The 36 state governments and the 774 local governments may have lost revenue running into several trillions of naira due to the faulty budgeting process in the country, statutory transfers made to federal agencies before revenues are shared among the three tiers, and non-remittance of funds from some of the agencies.
The states and LGs who may have lost close to N5 trillion over the past decade also end up paying for debts incurred by the federal government and its budget deficits due to the non-remittance of revenue by agencies under it.
According to section 80-81 of the 1999 Constitution, all revenue should be paid into the federation account, less statutory transfers, which is money meant for constitutional agencies and commissions of the federal government before the balance is now shared by the states, local governments and federal government.
This situation, analysts believe, has given rise to incomplete accounting, incomplete tracking and a budgetary system that is skewed against the states; it is to the disadvantage of the states.
A typical example as indicated by the Federation Account revenue for 2011 showed that out of the sum of N6.2 trillion which accrued to the Federation Account in 2011, the sum of N623.5 billion, N182.5 billion and N267.1 billion were transferred to the VAT Pool Account, the FG Independent Revenue, and other transfers respectively, thus leaving a net revenue of N5.1trillion, which was shared among the federal, states and local governments. All those statutory transfers are to federal agencies.
Data from the Debt Management Office (DMO) also indicate that the 36 state governments have a total external debt profile of US$2.2 billion (N347.6 billion) as at June 30, 2012, besides the domestic debt which could not be ascertained.
This debt overhang, analysts believe, would be greatly reduced if the federal government had been sharing the revenue to all tiers and then made statutory transfers from its own portion.
Commenting, the executive chairman, Society for Analytical Economics of Nigeria, Dr Godwin Owoh, said: "There is a major problem with the budgetary process at the federal level. There is incomplete accounting and incomplete tracking and the budgetary system is skewed against the states; it is to the disadvantage of the states."
Owoh noted that unless the budgetary process was altered, state governments would continue to be short-changed by the federal government and they would continue to experience rising debt profile.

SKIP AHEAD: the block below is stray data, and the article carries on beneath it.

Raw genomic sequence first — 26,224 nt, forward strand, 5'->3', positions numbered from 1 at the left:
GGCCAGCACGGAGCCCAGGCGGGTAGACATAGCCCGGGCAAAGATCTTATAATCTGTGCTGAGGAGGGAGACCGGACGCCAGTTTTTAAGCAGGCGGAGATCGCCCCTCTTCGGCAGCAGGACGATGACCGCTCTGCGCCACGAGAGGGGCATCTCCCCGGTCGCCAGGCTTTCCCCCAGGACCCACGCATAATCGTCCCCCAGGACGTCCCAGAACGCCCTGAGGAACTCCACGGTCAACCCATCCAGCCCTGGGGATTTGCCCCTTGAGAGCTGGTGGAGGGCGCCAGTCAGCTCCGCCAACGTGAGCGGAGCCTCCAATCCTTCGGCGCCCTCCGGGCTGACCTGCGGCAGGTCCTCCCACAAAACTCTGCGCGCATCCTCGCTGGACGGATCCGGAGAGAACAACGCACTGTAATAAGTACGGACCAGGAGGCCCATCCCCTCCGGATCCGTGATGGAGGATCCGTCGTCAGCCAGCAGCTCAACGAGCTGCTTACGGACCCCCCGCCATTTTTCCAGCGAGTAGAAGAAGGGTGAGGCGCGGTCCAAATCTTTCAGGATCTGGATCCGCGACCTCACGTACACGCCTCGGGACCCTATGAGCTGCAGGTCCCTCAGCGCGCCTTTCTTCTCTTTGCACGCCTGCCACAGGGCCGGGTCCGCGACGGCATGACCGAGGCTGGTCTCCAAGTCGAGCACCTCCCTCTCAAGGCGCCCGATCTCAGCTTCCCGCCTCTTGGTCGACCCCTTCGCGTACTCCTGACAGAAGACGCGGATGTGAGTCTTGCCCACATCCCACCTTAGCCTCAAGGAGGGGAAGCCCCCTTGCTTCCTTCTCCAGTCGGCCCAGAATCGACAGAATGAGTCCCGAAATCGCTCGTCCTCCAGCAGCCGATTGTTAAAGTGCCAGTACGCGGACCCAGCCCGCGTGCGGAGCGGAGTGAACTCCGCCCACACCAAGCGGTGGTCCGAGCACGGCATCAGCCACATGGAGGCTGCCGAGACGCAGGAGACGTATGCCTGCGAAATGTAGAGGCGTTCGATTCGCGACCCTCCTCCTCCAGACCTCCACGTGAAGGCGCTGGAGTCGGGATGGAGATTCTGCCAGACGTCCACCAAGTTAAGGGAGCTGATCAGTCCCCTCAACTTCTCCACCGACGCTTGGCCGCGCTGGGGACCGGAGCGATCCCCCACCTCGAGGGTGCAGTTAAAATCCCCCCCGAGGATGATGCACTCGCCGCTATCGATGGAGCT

He also noted that the budgetary deficit currently declared is not complete because it is just the federal government’s own component of the deficit. Owoh stated: "When you are talking about the national deficit of this whole economy, it has to involve the deficits of the local governments, 36 states and FCT as well as that of the federal government. So what is currently being referred to as the national budget deficit is wrong. There is an understatement of the national deficit.
"Now, by the time the federal government gets all its own revenue, it now goes for appropriation; it is at that point that it creates a deficit, where the expenditure would be higher than total income. So the deficit we are referring to as national deficit is just the deficit of the federal government. The actual national deficit is unknown.
"By the time again you relate the deficit to all the statutory transfers, to agencies that all federal government agencies, you will now see that the federal government is not in deficit because all the agencies upon which statutory transfers are made are all federal agencies which it ought naturally to have been given appropriation.
"But the constitution has defined how they should get their money: that they should collect their money before it is shared. Incidentally, the entire money that is given to these agencies, by the time you knock it back into the federal government budget, that deficit will disappear. "